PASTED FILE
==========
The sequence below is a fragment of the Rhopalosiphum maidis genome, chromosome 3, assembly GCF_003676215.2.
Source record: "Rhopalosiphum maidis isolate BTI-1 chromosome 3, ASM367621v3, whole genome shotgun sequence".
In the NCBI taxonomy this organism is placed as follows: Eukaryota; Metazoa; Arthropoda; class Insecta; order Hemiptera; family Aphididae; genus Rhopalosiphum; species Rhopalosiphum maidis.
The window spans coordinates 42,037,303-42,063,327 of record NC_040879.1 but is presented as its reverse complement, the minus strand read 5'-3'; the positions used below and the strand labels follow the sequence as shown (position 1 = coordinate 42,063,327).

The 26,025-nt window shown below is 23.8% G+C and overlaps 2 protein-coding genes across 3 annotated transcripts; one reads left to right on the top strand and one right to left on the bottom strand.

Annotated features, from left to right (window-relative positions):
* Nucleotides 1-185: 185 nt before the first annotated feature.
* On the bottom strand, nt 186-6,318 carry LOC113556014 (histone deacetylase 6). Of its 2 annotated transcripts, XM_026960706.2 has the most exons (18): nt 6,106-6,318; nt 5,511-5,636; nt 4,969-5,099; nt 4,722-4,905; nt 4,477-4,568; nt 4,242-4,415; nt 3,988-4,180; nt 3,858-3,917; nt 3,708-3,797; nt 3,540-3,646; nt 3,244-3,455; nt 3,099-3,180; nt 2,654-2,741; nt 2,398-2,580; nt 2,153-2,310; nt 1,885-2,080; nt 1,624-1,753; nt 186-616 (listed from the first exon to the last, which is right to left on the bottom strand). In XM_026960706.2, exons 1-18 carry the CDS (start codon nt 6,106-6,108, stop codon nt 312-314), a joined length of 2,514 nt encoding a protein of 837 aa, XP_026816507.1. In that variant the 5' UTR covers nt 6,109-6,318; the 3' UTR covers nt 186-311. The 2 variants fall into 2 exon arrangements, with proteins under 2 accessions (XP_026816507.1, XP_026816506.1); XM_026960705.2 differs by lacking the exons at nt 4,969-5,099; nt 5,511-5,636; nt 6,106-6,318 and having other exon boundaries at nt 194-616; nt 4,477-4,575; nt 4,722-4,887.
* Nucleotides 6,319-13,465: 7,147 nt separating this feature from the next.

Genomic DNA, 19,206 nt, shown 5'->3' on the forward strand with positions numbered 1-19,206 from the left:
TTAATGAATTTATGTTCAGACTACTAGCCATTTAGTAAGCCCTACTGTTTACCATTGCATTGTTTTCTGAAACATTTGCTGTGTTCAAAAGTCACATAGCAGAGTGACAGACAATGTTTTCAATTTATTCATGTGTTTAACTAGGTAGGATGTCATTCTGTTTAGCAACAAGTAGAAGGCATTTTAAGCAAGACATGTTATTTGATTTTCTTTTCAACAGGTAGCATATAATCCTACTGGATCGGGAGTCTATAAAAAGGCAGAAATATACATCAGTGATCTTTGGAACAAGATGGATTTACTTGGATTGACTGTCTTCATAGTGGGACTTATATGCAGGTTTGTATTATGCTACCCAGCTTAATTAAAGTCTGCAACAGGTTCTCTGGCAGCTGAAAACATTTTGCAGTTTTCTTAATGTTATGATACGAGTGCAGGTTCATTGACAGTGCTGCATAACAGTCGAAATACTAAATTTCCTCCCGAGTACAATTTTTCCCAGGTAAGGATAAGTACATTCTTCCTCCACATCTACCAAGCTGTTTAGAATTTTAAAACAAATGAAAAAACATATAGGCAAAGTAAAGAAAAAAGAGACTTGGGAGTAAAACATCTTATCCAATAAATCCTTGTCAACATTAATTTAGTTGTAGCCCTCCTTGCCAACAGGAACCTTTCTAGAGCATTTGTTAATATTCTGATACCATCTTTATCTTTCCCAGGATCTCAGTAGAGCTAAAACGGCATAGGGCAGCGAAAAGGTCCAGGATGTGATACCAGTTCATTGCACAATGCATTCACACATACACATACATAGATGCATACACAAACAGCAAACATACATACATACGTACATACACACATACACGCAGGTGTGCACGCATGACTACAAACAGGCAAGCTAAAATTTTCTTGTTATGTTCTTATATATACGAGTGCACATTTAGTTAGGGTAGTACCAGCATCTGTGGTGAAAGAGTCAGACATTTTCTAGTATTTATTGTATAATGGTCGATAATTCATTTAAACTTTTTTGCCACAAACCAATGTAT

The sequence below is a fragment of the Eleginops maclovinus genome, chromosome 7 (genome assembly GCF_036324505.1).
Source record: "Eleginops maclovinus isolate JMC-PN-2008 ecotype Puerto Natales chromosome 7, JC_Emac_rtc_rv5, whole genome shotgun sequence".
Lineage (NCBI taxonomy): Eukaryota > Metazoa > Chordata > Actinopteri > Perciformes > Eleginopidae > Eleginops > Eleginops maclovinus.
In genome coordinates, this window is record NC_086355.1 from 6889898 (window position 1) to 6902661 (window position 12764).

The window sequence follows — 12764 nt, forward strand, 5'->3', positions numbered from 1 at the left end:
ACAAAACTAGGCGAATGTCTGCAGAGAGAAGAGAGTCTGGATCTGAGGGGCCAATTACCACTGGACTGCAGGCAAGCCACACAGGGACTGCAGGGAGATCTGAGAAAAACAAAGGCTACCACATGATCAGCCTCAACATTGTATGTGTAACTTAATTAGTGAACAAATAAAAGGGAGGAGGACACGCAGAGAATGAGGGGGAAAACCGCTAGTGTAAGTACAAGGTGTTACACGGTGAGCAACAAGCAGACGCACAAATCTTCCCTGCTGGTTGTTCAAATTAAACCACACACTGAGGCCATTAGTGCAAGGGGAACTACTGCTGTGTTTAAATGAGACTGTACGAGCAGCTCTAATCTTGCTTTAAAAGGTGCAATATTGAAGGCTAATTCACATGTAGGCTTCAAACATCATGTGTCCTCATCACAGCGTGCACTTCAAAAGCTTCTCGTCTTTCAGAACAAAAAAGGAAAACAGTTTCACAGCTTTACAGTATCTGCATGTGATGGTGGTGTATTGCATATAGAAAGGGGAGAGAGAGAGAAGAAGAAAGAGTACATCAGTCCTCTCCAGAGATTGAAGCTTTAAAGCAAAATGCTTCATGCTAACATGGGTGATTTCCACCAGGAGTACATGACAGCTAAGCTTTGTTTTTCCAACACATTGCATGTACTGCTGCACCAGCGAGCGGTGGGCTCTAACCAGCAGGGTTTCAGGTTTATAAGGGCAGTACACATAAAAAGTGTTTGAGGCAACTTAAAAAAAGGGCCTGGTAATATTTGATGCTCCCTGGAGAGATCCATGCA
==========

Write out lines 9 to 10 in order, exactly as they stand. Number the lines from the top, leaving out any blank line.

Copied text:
* Nucleotides 6,319-13,465: 7,147 nt separating this feature from the next.

Genomic DNA, 19,206 nt, shown 5'->3' on the forward strand with positions numbered 1-19,206 from the left: